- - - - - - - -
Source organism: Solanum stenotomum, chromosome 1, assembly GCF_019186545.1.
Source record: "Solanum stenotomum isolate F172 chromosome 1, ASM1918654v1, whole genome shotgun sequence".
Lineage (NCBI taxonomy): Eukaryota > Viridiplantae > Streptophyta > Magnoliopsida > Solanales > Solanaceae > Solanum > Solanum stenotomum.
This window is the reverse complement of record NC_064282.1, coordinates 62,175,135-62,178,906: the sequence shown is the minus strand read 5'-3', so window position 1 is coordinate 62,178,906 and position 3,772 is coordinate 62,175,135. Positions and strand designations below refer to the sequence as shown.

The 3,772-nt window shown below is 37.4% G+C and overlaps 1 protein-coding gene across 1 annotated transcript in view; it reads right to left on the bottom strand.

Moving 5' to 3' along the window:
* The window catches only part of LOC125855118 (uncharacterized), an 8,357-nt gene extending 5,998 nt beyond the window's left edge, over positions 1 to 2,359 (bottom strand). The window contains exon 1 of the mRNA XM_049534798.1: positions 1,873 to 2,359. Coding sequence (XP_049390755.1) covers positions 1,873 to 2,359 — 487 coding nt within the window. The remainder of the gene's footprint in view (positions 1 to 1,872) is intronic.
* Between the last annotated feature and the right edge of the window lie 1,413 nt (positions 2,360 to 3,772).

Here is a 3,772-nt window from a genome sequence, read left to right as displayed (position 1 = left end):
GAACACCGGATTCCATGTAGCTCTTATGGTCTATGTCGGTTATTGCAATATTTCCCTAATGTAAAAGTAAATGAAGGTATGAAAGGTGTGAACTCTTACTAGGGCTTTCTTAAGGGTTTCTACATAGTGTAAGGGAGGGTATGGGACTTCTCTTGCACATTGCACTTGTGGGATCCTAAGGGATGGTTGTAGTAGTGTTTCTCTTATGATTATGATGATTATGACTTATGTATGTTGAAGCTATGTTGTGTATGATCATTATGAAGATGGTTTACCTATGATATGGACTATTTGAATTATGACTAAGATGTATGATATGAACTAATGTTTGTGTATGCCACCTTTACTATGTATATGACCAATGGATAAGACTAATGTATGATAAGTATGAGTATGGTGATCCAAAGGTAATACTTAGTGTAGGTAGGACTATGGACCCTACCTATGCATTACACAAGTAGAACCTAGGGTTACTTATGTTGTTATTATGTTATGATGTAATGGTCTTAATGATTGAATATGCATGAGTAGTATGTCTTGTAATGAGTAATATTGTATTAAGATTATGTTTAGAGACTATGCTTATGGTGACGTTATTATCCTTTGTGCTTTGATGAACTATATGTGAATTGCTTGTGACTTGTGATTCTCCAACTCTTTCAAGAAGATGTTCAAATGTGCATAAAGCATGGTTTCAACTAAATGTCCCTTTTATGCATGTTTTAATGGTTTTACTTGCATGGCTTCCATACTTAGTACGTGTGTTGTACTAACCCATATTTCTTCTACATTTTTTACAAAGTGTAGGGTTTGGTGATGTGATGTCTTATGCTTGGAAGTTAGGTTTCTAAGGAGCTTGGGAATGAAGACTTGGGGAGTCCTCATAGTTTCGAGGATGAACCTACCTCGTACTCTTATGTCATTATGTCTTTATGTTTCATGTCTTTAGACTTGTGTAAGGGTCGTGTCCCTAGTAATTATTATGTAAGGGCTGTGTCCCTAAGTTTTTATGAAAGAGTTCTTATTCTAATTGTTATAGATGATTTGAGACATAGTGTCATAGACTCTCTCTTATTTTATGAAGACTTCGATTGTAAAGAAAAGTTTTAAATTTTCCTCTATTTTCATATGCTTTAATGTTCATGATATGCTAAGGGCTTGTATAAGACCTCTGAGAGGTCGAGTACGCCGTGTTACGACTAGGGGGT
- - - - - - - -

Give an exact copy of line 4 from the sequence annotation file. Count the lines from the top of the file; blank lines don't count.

This window is the reverse complement of record NC_064282.1, coordinates 62,175,135-62,178,906: the sequence shown is the minus strand read 5'-3', so window position 1 is coordinate 62,178,906 and position 3,772 is coordinate 62,175,135. Positions and strand designations below refer to the sequence as shown.